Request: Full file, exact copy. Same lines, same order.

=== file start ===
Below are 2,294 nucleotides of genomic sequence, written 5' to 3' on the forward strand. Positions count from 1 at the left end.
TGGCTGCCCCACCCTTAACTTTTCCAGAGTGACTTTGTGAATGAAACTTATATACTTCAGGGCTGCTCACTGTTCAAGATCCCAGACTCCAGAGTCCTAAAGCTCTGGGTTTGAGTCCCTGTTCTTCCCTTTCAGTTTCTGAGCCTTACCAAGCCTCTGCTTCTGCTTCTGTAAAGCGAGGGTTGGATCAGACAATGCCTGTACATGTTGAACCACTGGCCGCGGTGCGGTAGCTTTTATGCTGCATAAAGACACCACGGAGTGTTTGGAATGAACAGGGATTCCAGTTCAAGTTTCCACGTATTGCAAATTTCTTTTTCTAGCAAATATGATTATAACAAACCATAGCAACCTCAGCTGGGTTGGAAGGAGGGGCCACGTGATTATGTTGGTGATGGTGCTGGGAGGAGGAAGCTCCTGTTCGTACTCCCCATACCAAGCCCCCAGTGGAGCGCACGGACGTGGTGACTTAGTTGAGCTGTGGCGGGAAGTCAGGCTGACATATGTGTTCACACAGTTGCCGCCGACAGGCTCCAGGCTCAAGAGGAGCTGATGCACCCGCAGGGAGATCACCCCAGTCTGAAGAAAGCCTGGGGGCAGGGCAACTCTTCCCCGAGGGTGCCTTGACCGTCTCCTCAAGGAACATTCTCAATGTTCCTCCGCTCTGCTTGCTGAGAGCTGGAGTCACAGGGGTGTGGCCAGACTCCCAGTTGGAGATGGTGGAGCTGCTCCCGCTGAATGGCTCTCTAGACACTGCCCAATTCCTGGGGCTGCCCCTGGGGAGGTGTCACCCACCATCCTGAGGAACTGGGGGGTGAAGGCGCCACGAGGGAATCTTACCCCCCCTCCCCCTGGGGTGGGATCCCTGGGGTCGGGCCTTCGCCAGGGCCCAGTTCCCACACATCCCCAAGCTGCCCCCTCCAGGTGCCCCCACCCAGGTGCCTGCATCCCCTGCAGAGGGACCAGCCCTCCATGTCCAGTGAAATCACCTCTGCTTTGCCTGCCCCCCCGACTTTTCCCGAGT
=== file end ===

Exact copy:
Below are 2,294 nucleotides of genomic sequence, written 5' to 3' on the forward strand. Positions count from 1 at the left end.
TGGCTGCCCCACCCTTAACTTTTCCAGAGTGACTTTGTGAATGAAACTTATATACTTCAGGGCTGCTCACTGTTCAAGATCCCAGACTCCAGAGTCCTAAAGCTCTGGGTTTGAGTCCCTGTTCTTCCCTTTCAGTTTCTGAGCCTTACCAAGCCTCTGCTTCTGCTTCTGTAAAGCGAGGGTTGGATCAGACAATGCCTGTACATGTTGAACCACTGGCCGCGGTGCGGTAGCTTTTATGCTGCATAAAGACACCACGGAGTGTTTGGAATGAACAGGGATTCCAGTTCAAGTTTCCACGTATTGCAAATTTCTTTTTCTAGCAAATATGATTATAACAAACCATAGCAACCTCAGCTGGGTTGGAAGGAGGGGCCACGTGATTATGTTGGTGATGGTGCTGGGAGGAGGAAGCTCCTGTTCGTACTCCCCATACCAAGCCCCCAGTGGAGCGCACGGACGTGGTGACTTAGTTGAGCTGTGGCGGGAAGTCAGGCTGACATATGTGTTCACACAGTTGCCGCCGACAGGCTCCAGGCTCAAGAGGAGCTGATGCACCCGCAGGGAGATCACCCCAGTCTGAAGAAAGCCTGGGGGCAGGGCAACTCTTCCCCGAGGGTGCCTTGACCGTCTCCTCAAGGAACATTCTCAATGTTCCTCCGCTCTGCTTGCTGAGAGCTGGAGTCACAGGGGTGTGGCCAGACTCCCAGTTGGAGATGGTGGAGCTGCTCCCGCTGAATGGCTCTCTAGACACTGCCCAATTCCTGGGGCTGCCCCTGGGGAGGTGTCACCCACCATCCTGAGGAACTGGGGGGTGAAGGCGCCACGAGGGAATCTTACCCCCCCTCCCCCTGGGGTGGGATCCCTGGGGTCGGGCCTTCGCCAGGGCCCAGTTCCCACACATCCCCAAGCTGCCCCCTCCAGGTGCCCCCACCCAGGTGCCTGCATCCCCTGCAGAGGGACCAGCCCTCCATGTCCAGTGAAATCACCTCTGCTTTGCCTGCCCCCCCGACTTTTCCCGAGT